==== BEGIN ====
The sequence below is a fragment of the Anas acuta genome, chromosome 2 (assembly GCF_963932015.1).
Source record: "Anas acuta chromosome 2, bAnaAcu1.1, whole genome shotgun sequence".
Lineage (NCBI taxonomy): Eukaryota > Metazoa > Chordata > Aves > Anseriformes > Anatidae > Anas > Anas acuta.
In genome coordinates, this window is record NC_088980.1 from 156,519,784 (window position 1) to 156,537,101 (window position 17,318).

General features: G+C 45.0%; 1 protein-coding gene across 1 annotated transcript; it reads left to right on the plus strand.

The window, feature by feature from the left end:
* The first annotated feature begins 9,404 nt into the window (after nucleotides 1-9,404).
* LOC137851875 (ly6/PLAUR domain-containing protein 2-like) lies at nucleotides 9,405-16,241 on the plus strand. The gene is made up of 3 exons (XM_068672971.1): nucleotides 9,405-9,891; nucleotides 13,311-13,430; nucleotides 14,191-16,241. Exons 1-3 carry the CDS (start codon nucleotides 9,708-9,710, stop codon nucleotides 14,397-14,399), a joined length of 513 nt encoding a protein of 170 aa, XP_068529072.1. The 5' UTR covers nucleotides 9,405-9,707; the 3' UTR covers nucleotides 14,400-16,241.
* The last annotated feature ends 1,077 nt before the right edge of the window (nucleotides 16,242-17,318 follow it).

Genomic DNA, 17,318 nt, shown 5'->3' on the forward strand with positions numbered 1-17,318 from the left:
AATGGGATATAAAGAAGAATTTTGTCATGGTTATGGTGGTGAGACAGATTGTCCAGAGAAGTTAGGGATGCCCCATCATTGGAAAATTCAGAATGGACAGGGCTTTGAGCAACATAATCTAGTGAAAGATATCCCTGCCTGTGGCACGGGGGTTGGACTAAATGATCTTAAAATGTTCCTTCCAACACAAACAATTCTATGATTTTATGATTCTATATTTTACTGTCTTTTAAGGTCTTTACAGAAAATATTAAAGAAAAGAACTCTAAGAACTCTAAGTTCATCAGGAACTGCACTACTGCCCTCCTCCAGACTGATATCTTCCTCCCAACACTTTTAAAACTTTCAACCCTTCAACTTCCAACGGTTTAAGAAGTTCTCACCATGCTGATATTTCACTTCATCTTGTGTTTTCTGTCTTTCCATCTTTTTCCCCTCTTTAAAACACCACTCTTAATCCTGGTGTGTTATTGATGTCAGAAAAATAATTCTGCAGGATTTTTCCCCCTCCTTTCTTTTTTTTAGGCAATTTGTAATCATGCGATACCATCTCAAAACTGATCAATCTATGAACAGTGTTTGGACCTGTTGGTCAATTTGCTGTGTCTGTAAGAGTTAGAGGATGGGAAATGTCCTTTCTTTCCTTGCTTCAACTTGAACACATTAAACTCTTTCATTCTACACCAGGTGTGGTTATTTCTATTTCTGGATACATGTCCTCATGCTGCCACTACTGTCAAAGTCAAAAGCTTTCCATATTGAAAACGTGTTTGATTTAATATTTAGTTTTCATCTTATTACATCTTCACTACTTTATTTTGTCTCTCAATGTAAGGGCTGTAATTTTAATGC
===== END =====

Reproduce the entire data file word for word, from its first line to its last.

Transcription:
The sequence below is a fragment of the Anas acuta genome, chromosome 2 (assembly GCF_963932015.1).
Source record: "Anas acuta chromosome 2, bAnaAcu1.1, whole genome shotgun sequence".
Lineage (NCBI taxonomy): Eukaryota > Metazoa > Chordata > Aves > Anseriformes > Anatidae > Anas > Anas acuta.
In genome coordinates, this window is record NC_088980.1 from 156,519,784 (window position 1) to 156,537,101 (window position 17,318).

General features: G+C 45.0%; 1 protein-coding gene across 1 annotated transcript; it reads left to right on the plus strand.

The window, feature by feature from the left end:
* The first annotated feature begins 9,404 nt into the window (after nucleotides 1-9,404).
* LOC137851875 (ly6/PLAUR domain-containing protein 2-like) lies at nucleotides 9,405-16,241 on the plus strand. The gene is made up of 3 exons (XM_068672971.1): nucleotides 9,405-9,891; nucleotides 13,311-13,430; nucleotides 14,191-16,241. Exons 1-3 carry the CDS (start codon nucleotides 9,708-9,710, stop codon nucleotides 14,397-14,399), a joined length of 513 nt encoding a protein of 170 aa, XP_068529072.1. The 5' UTR covers nucleotides 9,405-9,707; the 3' UTR covers nucleotides 14,400-16,241.
* The last annotated feature ends 1,077 nt before the right edge of the window (nucleotides 16,242-17,318 follow it).

Genomic DNA, 17,318 nt, shown 5'->3' on the forward strand with positions numbered 1-17,318 from the left:
AATGGGATATAAAGAAGAATTTTGTCATGGTTATGGTGGTGAGACAGATTGTCCAGAGAAGTTAGGGATGCCCCATCATTGGAAAATTCAGAATGGACAGGGCTTTGAGCAACATAATCTAGTGAAAGATATCCCTGCCTGTGGCACGGGGGTTGGACTAAATGATCTTAAAATGTTCCTTCCAACACAAACAATTCTATGATTTTATGATTCTATATTTTACTGTCTTTTAAGGTCTTTACAGAAAATATTAAAGAAAAGAACTCTAAGAACTCTAAGTTCATCAGGAACTGCACTACTGCCCTCCTCCAGACTGATATCTTCCTCCCAACACTTTTAAAACTTTCAACCCTTCAACTTCCAACGGTTTAAGAAGTTCTCACCATGCTGATATTTCACTTCATCTTGTGTTTTCTGTCTTTCCATCTTTTTCCCCTCTTTAAAACACCACTCTTAATCCTGGTGTGTTATTGATGTCAGAAAAATAATTCTGCAGGATTTTTCCCCCTCCTTTCTTTTTTTTAGGCAATTTGTAATCATGCGATACCATCTCAAAACTGATCAATCTATGAACAGTGTTTGGACCTGTTGGTCAATTTGCTGTGTCTGTAAGAGTTAGAGGATGGGAAATGTCCTTTCTTTCCTTGCTTCAACTTGAACACATTAAACTCTTTCATTCTACACCAGGTGTGGTTATTTCTATTTCTGGATACATGTCCTCATGCTGCCACTACTGTCAAAGTCAAAAGCTTTCCATATTGAAAACGTGTTTGATTTAATATTTAGTTTTCATCTTATTACATCTTCACTACTTTATTTTGTCTCTCAATGTAAGGGCTGTAATTTTAATGC